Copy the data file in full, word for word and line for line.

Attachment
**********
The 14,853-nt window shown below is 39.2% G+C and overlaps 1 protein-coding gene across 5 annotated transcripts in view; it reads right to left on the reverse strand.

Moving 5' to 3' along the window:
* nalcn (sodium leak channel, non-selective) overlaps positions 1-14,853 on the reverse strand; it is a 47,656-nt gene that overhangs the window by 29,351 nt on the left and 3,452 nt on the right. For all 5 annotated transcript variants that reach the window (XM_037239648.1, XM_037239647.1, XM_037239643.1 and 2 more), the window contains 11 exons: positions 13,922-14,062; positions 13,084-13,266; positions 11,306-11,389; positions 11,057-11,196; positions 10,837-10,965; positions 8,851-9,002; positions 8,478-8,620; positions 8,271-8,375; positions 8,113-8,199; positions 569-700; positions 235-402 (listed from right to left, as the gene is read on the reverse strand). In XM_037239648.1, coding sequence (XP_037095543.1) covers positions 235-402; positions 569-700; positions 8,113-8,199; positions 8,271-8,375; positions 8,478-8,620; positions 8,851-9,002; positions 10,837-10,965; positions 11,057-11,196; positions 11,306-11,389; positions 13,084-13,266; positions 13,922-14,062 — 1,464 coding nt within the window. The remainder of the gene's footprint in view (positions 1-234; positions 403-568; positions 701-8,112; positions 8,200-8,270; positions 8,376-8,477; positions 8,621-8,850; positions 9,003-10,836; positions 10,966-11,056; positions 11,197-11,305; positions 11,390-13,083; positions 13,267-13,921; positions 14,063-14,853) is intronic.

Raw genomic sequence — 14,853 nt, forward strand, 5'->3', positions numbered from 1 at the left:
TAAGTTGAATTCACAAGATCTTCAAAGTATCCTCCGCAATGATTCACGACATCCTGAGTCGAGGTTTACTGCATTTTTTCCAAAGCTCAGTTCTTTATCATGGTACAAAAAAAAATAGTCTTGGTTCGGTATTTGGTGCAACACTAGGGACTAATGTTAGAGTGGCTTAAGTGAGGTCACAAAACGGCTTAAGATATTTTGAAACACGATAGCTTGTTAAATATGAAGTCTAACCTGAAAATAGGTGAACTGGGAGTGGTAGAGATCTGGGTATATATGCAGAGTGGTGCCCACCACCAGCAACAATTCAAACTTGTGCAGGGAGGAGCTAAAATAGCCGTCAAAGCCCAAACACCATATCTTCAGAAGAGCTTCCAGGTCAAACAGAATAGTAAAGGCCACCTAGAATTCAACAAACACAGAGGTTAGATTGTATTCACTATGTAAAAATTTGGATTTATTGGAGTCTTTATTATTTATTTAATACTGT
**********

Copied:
The 14,853-nt window shown below is 39.2% G+C and overlaps 1 protein-coding gene across 5 annotated transcripts in view; it reads right to left on the reverse strand.

Moving 5' to 3' along the window:
* nalcn (sodium leak channel, non-selective) overlaps positions 1-14,853 on the reverse strand; it is a 47,656-nt gene that overhangs the window by 29,351 nt on the left and 3,452 nt on the right. For all 5 annotated transcript variants that reach the window (XM_037239648.1, XM_037239647.1, XM_037239643.1 and 2 more), the window contains 11 exons: positions 13,922-14,062; positions 13,084-13,266; positions 11,306-11,389; positions 11,057-11,196; positions 10,837-10,965; positions 8,851-9,002; positions 8,478-8,620; positions 8,271-8,375; positions 8,113-8,199; positions 569-700; positions 235-402 (listed from right to left, as the gene is read on the reverse strand). In XM_037239648.1, coding sequence (XP_037095543.1) covers positions 235-402; positions 569-700; positions 8,113-8,199; positions 8,271-8,375; positions 8,478-8,620; positions 8,851-9,002; positions 10,837-10,965; positions 11,057-11,196; positions 11,306-11,389; positions 13,084-13,266; positions 13,922-14,062 — 1,464 coding nt within the window. The remainder of the gene's footprint in view (positions 1-234; positions 403-568; positions 701-8,112; positions 8,200-8,270; positions 8,376-8,477; positions 8,621-8,850; positions 9,003-10,836; positions 10,966-11,056; positions 11,197-11,305; positions 11,390-13,083; positions 13,267-13,921; positions 14,063-14,853) is intronic.

Raw genomic sequence — 14,853 nt, forward strand, 5'->3', positions numbered from 1 at the left:
TAAGTTGAATTCACAAGATCTTCAAAGTATCCTCCGCAATGATTCACGACATCCTGAGTCGAGGTTTACTGCATTTTTTCCAAAGCTCAGTTCTTTATCATGGTACAAAAAAAAATAGTCTTGGTTCGGTATTTGGTGCAACACTAGGGACTAATGTTAGAGTGGCTTAAGTGAGGTCACAAAACGGCTTAAGATATTTTGAAACACGATAGCTTGTTAAATATGAAGTCTAACCTGAAAATAGGTGAACTGGGAGTGGTAGAGATCTGGGTATATATGCAGAGTGGTGCCCACCACCAGCAACAATTCAAACTTGTGCAGGGAGGAGCTAAAATAGCCGTCAAAGCCCAAACACCATATCTTCAGAAGAGCTTCCAGGTCAAACAGAATAGTAAAGGCCACCTAGAATTCAACAAACACAGAGGTTAGATTGTATTCACTATGTAAAAATTTGGATTTATTGGAGTCTTTATTATTTATTTAATACTGT